Elaborate once said, “From even the greatest of horrors, irony is seldom absent. ” In fact, irony is used very often in horror stories. One story that this is particularly overt in is Edgar Allen Pope’s “The Cask of Amontillado”. In “The Cask of Amontillado”, Poe utilizes irony to create dark humor by writing Motocross’s intentions to kill Fortunate at the beginning of the story, and then making light of the whole situation. The first case of irony is that Fortunate was dressed as a fool.
This is ironic firstly cause he claims to have a penchant for wines, and also because he is being taken for a fool. It is said, “He had on a tight-fitting apart-striped dress, and his head was surmounted by the conical cap and bells” (Poe, 3-4). The bells on his hat are significant because they continue to Jingle throughout the story, providing irony and dark humor each time they are mentioned. Also, as James Coney put it, “the high spirits of the season provided an appropriately ironic background for Motocross’s lawful antics with his victim” (Some Further Ironies, 196).
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It is not Just the bells that provide irony; the mere fact that the story takes place in carnival season is twisted. The more distraught Fortunate becomes, the bells seem more twisted and dark. Another example of irony is that Mentors continuously expresses concern for Fortune’s health. Fortunate is so avid about seeing the Amontillado, however, that he brushes the concerns off with, “l shall not die of a cough” (6). This is ironic because he readers and Mentors know this is true, since Mentors plans in killing Fortunate before his cough has the chance. By using such examples of dramatic irony, in which the reader knows more about something than a character in the story does, Poe takes a simple story of murderous revenge and makes it into something more menacing and intricate” 0. Because the reader has prior knowledge of Motocross’s plan, the irony is not lost on them. This allows for some more of Pope’s articulate, twisted humor to come across. Towards the end of the story, Poe leaves us with a very sick Joke.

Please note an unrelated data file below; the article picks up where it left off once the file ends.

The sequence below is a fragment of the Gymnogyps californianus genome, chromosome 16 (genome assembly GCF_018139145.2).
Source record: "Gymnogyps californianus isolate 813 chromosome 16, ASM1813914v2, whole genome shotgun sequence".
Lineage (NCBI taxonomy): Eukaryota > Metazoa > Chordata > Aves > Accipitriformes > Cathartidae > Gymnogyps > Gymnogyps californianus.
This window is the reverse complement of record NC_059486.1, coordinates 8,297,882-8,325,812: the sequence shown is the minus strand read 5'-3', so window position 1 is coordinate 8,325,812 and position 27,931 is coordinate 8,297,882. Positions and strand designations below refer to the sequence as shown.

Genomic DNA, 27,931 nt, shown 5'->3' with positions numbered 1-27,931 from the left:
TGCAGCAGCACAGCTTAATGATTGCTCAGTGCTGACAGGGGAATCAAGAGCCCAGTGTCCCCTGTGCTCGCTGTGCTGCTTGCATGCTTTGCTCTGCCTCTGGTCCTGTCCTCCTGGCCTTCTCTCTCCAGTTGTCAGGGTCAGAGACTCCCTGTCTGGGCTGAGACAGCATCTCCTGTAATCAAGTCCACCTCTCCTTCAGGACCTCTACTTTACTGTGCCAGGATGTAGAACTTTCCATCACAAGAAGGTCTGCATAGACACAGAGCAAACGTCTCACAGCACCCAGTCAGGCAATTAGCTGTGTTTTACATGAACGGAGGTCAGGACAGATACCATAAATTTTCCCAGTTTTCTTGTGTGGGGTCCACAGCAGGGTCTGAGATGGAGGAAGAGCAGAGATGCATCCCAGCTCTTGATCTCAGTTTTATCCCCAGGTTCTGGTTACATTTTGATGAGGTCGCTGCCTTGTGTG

Mentors has just finished walling up Fortunate, when he says, “In pace requisites! ” (10). This means “rest in peace”. It is ironic because Mentors has hidden Fortune’s body well, and he knows that the body will never be disturbed. He is seemingly undisturbed by his actions; this makes the comment even creepier. H. P. Liverwort’s comment about irony in horror stories could not be truer when applied to “The Cask of Amontillado”. There are many examples of irony throughout he story.